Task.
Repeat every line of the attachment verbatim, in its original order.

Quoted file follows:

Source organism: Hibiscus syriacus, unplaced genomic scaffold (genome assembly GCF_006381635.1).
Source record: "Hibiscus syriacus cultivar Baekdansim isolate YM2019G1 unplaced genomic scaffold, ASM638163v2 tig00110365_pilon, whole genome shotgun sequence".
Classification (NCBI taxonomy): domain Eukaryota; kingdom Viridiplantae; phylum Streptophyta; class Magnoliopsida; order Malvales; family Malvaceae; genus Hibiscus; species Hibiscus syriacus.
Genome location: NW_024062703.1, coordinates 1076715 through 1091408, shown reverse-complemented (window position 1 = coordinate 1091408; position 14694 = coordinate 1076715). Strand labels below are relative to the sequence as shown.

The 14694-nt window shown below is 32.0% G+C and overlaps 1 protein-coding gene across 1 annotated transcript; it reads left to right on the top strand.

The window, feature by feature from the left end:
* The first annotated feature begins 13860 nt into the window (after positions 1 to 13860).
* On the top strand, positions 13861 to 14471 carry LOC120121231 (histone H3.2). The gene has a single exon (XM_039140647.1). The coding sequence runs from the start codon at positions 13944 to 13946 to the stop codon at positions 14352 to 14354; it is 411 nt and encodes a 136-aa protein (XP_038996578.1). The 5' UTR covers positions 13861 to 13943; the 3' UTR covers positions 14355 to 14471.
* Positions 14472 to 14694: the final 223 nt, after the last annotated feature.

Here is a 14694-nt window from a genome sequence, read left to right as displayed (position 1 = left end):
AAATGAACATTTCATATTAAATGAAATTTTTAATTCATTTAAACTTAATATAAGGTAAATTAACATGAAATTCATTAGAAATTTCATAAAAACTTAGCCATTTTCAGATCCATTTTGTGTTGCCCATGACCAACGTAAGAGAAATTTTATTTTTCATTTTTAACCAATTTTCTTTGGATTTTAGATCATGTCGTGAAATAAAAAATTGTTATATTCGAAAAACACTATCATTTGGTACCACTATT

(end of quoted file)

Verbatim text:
Source organism: Hibiscus syriacus, unplaced genomic scaffold (genome assembly GCF_006381635.1).
Source record: "Hibiscus syriacus cultivar Baekdansim isolate YM2019G1 unplaced genomic scaffold, ASM638163v2 tig00110365_pilon, whole genome shotgun sequence".
Classification (NCBI taxonomy): domain Eukaryota; kingdom Viridiplantae; phylum Streptophyta; class Magnoliopsida; order Malvales; family Malvaceae; genus Hibiscus; species Hibiscus syriacus.
Genome location: NW_024062703.1, coordinates 1076715 through 1091408, shown reverse-complemented (window position 1 = coordinate 1091408; position 14694 = coordinate 1076715). Strand labels below are relative to the sequence as shown.

The 14694-nt window shown below is 32.0% G+C and overlaps 1 protein-coding gene across 1 annotated transcript; it reads left to right on the top strand.

The window, feature by feature from the left end:
* The first annotated feature begins 13860 nt into the window (after positions 1 to 13860).
* On the top strand, positions 13861 to 14471 carry LOC120121231 (histone H3.2). The gene has a single exon (XM_039140647.1). The coding sequence runs from the start codon at positions 13944 to 13946 to the stop codon at positions 14352 to 14354; it is 411 nt and encodes a 136-aa protein (XP_038996578.1). The 5' UTR covers positions 13861 to 13943; the 3' UTR covers positions 14355 to 14471.
* Positions 14472 to 14694: the final 223 nt, after the last annotated feature.

Here is a 14694-nt window from a genome sequence, read left to right as displayed (position 1 = left end):
AAATGAACATTTCATATTAAATGAAATTTTTAATTCATTTAAACTTAATATAAGGTAAATTAACATGAAATTCATTAGAAATTTCATAAAAACTTAGCCATTTTCAGATCCATTTTGTGTTGCCCATGACCAACGTAAGAGAAATTTTATTTTTCATTTTTAACCAATTTTCTTTGGATTTTAGATCATGTCGTGAAATAAAAAATTGTTATATTCGAAAAACACTATCATTTGGTACCACTATT